Competing Spectacles by Tony Reinke, Free for CAPC Members
Reinke wants to help readers not be manipulated and enthralled by the spectacles of our media age. Instead, he shows that we see the greatest spectacle of all in the Cross.
Church history is a vital subject for any serious student of theology. Without church history, we don’t have a historical framework for the development of liturgical styles, church music, culture, and doctrine. Church history is not confined to pews and hymnals, though; because of the seeping nature of Christianity, Church history interacts with and affects everything around it. When the dots are connected, sacred and secular prove to be moot terms in the scope of history. Culture and spirituality are always connected in some way, and wherever the Church goes, it always shapes culture.
A sharp division between religion and daily life is thoroughly impossible. Secularism (secular: from the Latin word saecularis, meaning “the current or present age”) is an impulse to live completely in the material and current. These impulses are nothing new—the Sadducees denied the spiritual reality thousands of years ago—but they have become ubiquitous American cultural assumptions. The term “secular” has come to stand for the divorce of all “common things” like popular culture, education, and music from religiosity. But despite the ambiguous division between these things that Americans often believe to permeate their lives, it simply is not so. The church has undeniably influenced American culture.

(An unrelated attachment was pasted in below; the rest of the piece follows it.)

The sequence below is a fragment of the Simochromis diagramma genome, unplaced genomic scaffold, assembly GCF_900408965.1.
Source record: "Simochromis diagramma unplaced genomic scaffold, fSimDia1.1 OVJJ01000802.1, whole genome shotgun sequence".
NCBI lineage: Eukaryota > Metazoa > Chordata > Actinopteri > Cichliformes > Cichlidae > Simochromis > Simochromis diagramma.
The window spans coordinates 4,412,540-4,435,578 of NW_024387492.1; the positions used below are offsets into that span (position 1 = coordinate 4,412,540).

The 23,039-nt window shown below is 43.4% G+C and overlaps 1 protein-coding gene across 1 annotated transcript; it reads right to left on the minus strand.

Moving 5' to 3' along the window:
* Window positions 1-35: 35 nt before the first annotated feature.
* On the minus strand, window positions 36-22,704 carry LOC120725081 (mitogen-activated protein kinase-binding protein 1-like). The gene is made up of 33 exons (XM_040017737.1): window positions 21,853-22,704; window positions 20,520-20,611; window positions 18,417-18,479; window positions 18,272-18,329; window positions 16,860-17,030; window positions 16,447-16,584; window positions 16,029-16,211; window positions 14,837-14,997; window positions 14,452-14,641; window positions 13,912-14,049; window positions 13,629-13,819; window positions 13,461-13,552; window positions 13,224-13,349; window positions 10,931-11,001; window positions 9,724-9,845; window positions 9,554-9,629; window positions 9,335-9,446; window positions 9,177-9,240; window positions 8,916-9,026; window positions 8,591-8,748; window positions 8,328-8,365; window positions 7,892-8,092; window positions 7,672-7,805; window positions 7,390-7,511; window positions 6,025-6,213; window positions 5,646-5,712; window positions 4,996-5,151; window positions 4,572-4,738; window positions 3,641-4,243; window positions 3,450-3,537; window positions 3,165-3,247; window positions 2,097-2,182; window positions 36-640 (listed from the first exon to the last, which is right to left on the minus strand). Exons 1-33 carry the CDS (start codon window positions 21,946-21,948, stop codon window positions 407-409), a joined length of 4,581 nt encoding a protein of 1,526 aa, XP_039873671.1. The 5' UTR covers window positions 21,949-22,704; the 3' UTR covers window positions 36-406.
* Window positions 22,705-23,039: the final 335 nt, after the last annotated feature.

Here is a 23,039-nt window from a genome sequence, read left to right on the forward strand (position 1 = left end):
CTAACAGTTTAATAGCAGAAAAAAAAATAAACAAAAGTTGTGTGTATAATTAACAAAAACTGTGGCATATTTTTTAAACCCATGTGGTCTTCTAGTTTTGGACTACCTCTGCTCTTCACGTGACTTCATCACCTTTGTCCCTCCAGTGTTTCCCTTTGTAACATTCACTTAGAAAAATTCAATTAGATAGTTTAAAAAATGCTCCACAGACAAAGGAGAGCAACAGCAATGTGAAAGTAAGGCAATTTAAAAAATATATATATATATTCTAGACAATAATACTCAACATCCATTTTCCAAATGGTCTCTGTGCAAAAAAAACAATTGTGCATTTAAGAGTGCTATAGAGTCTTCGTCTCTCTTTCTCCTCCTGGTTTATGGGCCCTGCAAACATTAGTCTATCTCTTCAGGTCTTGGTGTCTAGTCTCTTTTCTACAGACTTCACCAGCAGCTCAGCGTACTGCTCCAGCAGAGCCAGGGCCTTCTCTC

In the United States, the good and bad of the American church can be seen throughout the entirety of culture, if one knows where to look. In education—one of the most shaping aspects of any culture—the church grounded its presence in American thought centuries ago. Religious Historian Edwin Gaustad describes the influence of the church on American education in this way:
In the first 250 years of this country’s history, religion and education were intimate and interdependent. … Religion dictated the choice of books, the course of study, the ends in view. Protestant-oriented, religious aura surrounded virtually all instruction, public or private. (Gaustad, A Religious History of America, 372)
For much of that time, out of the shadow of the church flowed culture—both the theologically rich and the spiritually rebellious. And while over the past century the church’s hold over culture has waned to almost nil, the influence of the church is still felt. While the onset of the Culture Wars seemed to point to a finalized divorce between American culture and American Christianity (the latter of which seemed plenty content to found its own separate culture), the Church had by then already left its theological impression on the culture. In the South, gospel and early folk music drew deep from the wells of Christendom to produce an unquantifiable amount of wonderful, spiritually rich music. From old spirituals to gospel songs composed on the banjo and accordion, American music was a spiritually alive medium.
But as culture changed, music changed. By the 1960s the phenomenon of popular music was in full swing, and like education before it, it was “secularized.” But not really. Musicians still instinctively gravitated to the rich spiritual aesthetics of earlier American music. In the 1940s and on, bluegrass music continued in the tradition of early American folk music by recording countless hymns and spirituals, and in the 1950s gospel music was revived by a white boy named Elvis Presley.